Britain is set to become a global hub for low-carbon maritime technology, thanks to new government funding.
Maritime Minister Nusrat Ghani has today (Tuesday 10 September) committed a further £1m to fund new shipping technology projects through MarRI-UK, a consortium of leading maritime organisations.
MarRI-UK has already allocated £1m to support early stage clean maritime projects. Today Government is announcing a further £1m for technology and innovation projects, boosting the wealth of maritime knowledge that exists in the UK to build an industry fit for the future.
Maritime Minister Nusrat Ghani said:
“I am delighted to announce this fantastic funding for pioneering research, bringing the UK ever closer to zero emission shipping.
“The UK continues to lead the way on the global stage, playing a key role in reaching an international agreement to reduce greenhouse gas emissions from shipping by at least 50% in 2050.
“This latest investment will help ensure our great maritime nation remains sustainable years into the future.”
The Government is also announcing a push to bring financiers and budding entrepreneurs together to help innovation flourish in the sector.
The new Green Finance for Maritime conference in Summer 2020 will bring together representatives from the government, financial services and technology sector to build relationships and broker new deals.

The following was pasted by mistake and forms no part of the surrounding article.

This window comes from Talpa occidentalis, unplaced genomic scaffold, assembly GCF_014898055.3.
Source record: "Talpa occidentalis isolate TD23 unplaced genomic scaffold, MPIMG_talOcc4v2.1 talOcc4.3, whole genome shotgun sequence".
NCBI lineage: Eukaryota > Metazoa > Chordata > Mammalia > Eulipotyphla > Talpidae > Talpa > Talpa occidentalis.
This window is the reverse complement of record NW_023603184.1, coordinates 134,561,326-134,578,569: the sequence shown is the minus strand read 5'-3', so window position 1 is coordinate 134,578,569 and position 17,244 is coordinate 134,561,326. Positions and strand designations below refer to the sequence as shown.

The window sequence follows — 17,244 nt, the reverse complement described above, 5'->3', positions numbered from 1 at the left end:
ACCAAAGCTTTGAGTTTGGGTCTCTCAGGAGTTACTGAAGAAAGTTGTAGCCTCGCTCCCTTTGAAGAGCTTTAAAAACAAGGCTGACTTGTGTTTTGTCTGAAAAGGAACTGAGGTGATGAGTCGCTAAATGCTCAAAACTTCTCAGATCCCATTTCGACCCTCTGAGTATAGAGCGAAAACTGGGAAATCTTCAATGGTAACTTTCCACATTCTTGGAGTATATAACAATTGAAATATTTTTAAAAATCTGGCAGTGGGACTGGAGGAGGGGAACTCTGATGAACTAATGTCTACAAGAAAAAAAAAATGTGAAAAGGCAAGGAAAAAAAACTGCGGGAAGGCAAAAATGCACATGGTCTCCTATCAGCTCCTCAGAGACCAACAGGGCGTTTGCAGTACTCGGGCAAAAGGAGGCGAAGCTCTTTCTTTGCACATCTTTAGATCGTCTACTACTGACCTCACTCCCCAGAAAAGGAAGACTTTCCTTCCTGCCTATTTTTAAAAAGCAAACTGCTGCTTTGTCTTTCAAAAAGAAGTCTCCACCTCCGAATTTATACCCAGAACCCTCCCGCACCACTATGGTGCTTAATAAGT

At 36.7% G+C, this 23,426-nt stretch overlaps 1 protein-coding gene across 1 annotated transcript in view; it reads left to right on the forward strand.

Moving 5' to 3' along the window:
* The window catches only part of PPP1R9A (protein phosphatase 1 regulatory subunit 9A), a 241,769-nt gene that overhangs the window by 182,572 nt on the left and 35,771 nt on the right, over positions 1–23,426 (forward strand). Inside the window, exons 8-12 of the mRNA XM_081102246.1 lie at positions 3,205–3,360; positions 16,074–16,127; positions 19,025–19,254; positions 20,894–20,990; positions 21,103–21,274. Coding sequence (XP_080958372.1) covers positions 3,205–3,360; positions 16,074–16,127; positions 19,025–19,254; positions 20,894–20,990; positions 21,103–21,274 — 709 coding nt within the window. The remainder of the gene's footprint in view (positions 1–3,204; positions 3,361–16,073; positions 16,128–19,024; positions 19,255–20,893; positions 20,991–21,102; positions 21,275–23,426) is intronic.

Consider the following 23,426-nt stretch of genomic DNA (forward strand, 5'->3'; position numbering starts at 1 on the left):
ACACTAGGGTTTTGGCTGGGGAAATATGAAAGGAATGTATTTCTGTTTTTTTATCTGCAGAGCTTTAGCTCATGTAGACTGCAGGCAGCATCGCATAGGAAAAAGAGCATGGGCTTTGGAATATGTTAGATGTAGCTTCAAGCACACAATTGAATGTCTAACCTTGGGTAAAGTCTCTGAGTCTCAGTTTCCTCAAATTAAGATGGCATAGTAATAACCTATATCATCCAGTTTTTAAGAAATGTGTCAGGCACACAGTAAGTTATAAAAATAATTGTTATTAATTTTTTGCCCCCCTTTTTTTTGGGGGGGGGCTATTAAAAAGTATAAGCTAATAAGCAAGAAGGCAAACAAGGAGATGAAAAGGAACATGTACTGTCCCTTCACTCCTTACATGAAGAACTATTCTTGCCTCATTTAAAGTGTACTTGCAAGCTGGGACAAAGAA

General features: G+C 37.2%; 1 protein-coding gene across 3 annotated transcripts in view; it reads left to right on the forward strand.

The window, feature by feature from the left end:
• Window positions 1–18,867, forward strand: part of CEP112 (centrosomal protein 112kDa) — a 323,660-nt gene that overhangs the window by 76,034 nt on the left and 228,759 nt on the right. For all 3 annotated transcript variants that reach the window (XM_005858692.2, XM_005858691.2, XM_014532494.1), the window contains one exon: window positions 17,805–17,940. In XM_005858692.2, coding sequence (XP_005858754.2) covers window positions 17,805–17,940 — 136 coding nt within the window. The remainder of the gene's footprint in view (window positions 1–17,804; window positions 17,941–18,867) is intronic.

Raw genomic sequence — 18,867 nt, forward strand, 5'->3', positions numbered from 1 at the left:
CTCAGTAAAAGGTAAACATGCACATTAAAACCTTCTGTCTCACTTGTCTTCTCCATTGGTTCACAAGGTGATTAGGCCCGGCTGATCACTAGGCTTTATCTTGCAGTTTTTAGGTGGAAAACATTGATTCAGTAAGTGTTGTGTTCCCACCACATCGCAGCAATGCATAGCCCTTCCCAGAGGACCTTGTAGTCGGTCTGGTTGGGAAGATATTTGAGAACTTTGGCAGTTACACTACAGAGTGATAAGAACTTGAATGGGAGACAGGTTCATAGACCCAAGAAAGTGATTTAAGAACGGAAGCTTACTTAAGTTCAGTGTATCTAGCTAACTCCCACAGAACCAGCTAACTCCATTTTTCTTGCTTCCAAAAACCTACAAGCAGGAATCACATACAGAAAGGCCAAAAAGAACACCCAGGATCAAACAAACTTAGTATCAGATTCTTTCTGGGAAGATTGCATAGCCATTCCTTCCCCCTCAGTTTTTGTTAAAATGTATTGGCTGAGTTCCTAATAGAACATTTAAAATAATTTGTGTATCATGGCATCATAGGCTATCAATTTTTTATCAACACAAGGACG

This will help cement the UK’s position as a global hub for the provision of green finance and move the UK even further towards zero-emission shipping.
Sarah Kenny, Vice Chair of Maritime UK said:
“The UK is home to world leading maritime technology, particularly in automation. We want to be leaders in the key areas of decarbonisation and digitisation too.
“MarRI-UK is the first collaborative body in the sector that brings together expertise from all parts of the sector. We back decarbonisation by 2050 and by working collaboratively with government, we will achieve this.
“Already across Britain we’re seeing promising progress: from hybrid ferries to hydrogen fuel, the sector is tackling the challenge head on.”
The UK has already taken a proactive role in driving this move in UK waters and is seen globally as a role model in zero-emission shipping.
Existing projects in this area include:
Hybrid ferries being used between Portsmouth and the Isle of Wight and in Scotland;
Shore-side electricity at Portsmouth, Fraserburgh and Brodick ports driving down emissions from running engines; and
A project in Orkney exploring how to directly inject hydrogen into the fuel supply of ferries, reducing Co2 emissions.
Smart shipping and clean maritime, are key strands of the government’s Maritime 2050 strategy
, a long term look at the opportunities for the sector for the next 30 years.
These new initiatives are helping the Government deliver on its bold Clean Maritime Plan, published earlier this year to set out how it intends to clean up the sector and move to zero -emission shipping.